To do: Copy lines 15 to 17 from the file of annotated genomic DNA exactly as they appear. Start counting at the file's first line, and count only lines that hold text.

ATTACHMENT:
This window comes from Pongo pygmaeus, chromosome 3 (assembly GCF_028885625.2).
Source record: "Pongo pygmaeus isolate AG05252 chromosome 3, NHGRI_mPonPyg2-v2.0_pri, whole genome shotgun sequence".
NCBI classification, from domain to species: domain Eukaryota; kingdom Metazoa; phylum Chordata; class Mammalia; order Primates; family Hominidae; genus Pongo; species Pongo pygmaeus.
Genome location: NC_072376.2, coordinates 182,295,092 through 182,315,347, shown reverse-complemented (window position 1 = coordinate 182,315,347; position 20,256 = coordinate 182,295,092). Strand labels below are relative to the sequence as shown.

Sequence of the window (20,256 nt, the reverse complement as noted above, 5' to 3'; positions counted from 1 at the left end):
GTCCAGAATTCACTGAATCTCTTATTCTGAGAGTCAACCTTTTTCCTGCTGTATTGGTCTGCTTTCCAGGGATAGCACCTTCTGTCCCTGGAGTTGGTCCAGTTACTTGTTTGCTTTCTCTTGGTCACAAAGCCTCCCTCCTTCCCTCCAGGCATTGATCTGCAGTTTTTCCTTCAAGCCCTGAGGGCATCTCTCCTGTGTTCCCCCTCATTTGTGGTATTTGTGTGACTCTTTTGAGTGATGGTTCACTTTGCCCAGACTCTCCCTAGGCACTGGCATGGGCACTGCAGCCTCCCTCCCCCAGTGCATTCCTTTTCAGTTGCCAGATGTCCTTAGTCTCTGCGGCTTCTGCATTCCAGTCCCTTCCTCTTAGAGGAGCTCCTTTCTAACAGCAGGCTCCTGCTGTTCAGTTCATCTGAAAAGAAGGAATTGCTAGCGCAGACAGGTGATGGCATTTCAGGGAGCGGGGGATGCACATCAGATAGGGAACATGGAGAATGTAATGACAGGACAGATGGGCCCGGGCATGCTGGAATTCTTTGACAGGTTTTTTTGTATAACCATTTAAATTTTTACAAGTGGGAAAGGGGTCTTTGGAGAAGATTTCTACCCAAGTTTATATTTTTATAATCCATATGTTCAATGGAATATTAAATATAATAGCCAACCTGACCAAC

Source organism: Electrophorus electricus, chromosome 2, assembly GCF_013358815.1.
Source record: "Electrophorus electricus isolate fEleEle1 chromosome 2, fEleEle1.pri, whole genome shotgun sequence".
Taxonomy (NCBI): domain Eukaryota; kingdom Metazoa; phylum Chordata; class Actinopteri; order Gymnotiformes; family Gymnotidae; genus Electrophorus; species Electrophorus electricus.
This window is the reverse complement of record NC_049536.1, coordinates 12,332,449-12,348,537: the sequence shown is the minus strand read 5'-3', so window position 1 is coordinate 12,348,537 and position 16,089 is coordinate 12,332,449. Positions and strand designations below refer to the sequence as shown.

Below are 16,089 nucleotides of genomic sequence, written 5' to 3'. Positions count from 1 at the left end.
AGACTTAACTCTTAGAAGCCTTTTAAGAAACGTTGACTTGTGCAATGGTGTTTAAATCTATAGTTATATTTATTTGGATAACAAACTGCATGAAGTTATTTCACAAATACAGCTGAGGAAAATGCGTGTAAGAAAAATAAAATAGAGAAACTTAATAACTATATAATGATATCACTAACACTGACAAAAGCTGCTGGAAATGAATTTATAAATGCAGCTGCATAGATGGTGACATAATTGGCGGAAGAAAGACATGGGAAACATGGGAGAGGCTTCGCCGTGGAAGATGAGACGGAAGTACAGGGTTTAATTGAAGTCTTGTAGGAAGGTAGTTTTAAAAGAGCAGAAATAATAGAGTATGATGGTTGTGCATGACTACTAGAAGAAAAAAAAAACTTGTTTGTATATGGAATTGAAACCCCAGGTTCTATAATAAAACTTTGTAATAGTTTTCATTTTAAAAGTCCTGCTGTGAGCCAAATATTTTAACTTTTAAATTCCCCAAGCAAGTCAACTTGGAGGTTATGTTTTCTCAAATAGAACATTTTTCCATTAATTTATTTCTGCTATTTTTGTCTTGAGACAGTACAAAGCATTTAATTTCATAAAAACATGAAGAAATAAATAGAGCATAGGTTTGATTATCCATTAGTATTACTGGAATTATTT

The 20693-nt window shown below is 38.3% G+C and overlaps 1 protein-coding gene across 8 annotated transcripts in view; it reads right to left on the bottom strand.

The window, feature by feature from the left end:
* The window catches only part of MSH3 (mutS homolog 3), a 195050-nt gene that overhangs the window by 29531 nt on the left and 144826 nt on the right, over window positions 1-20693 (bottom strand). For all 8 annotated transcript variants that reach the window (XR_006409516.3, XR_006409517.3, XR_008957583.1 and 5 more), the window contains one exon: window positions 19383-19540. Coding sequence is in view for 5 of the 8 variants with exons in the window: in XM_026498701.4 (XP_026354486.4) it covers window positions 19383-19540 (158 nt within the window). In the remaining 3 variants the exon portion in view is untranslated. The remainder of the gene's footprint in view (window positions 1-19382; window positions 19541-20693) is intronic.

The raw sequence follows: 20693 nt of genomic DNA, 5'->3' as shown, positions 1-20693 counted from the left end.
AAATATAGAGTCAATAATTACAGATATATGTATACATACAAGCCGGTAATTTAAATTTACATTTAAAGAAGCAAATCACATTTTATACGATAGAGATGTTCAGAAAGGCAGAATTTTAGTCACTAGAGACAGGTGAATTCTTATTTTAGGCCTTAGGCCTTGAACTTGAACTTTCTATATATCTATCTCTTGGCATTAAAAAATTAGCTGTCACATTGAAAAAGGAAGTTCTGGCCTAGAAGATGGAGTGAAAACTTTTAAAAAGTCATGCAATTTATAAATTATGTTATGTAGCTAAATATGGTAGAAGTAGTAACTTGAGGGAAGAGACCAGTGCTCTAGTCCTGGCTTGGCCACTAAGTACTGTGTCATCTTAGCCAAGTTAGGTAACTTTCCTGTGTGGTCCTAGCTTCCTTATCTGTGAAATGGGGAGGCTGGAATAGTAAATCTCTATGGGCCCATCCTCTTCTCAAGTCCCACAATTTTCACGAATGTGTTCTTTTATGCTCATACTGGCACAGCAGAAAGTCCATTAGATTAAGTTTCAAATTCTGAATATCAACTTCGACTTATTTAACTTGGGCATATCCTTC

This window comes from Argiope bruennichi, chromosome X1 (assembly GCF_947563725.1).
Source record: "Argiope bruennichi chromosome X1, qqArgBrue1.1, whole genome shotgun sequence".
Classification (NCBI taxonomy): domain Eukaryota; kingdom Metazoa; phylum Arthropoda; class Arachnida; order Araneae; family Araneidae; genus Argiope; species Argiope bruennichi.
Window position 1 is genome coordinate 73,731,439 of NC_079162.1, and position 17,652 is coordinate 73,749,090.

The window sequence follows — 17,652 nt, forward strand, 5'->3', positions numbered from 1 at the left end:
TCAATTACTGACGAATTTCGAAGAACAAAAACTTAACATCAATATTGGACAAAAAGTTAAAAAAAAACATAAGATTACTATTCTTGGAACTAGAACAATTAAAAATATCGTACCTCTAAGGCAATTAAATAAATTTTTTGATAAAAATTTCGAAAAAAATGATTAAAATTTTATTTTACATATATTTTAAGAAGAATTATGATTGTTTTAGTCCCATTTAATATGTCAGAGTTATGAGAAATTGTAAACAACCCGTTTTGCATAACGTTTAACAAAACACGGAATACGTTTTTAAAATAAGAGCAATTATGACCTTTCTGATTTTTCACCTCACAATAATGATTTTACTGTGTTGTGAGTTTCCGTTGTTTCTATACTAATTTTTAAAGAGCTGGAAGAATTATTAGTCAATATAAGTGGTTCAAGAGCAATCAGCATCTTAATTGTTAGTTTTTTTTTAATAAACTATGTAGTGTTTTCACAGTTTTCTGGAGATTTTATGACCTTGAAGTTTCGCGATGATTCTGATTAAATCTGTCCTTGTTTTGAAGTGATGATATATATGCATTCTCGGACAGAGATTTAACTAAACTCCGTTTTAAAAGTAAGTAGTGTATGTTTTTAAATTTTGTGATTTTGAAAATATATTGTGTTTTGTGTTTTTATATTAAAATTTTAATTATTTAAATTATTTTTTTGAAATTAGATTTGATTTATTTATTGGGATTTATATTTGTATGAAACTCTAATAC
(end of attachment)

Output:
* The window catches only part of MSH3 (mutS homolog 3), a 195050-nt gene that overhangs the window by 29531 nt on the left and 144826 nt on the right, over window positions 1-20693 (bottom strand). For all 8 annotated transcript variants that reach the window (XR_006409516.3, XR_006409517.3, XR_008957583.1 and 5 more), the window contains one exon: window positions 19383-19540. Coding sequence is in view for 5 of the 8 variants with exons in the window: in XM_026498701.4 (XP_026354486.4) it covers window positions 19383-19540 (158 nt within the window). In the remaining 3 variants the exon portion in view is untranslated. The remainder of the gene's footprint in view (window positions 1-19382; window positions 19541-20693) is intronic.

The raw sequence follows: 20693 nt of genomic DNA, 5'->3' as shown, positions 1-20693 counted from the left end.
AAATATAGAGTCAATAATTACAGATATATGTATACATACAAGCCGGTAATTTAAATTTACATTTAAAGAAGCAAATCACATTTTATACGATAGAGATGTTCAGAAAGGCAGAATTTTAGTCACTAGAGACAGGTGAATTCTTATTTTAGGCCTTAGGCCTTGAACTTGAACTTTCTATATATCTATCTCTTGGCATTAAAAAATTAGCTGTCACATTGAAAAAGGAAGTTCTGGCCTAGAAGATGGAGTGAAAACTTTTAAAAAGTCATGCAATTTATAAATTATGTTATGTAGCTAAATATGGTAGAAGTAGTAACTTGAGGGAAGAGACCAGTGCTCTAGTCCTGGCTTGGCCACTAAGTACTGTGTCATCTTAGCCAAGTTAGGTAACTTTCCTGTGTGGTCCTAGCTTCCTTATCTGTGAAATGGGGAGGCTGGAATAGTAAATCTCTATGGGCCCATCCTCTTCTCAAGTCCCACAATTTTCACGAATGTGTTCTTTTATGCTCATACTGGCACAGCAGAAAGTCCATTAGATTAAGTTTCAAATTCTGAATATCAACTTCGACTTATTTAACTTGGGCATATCCTTC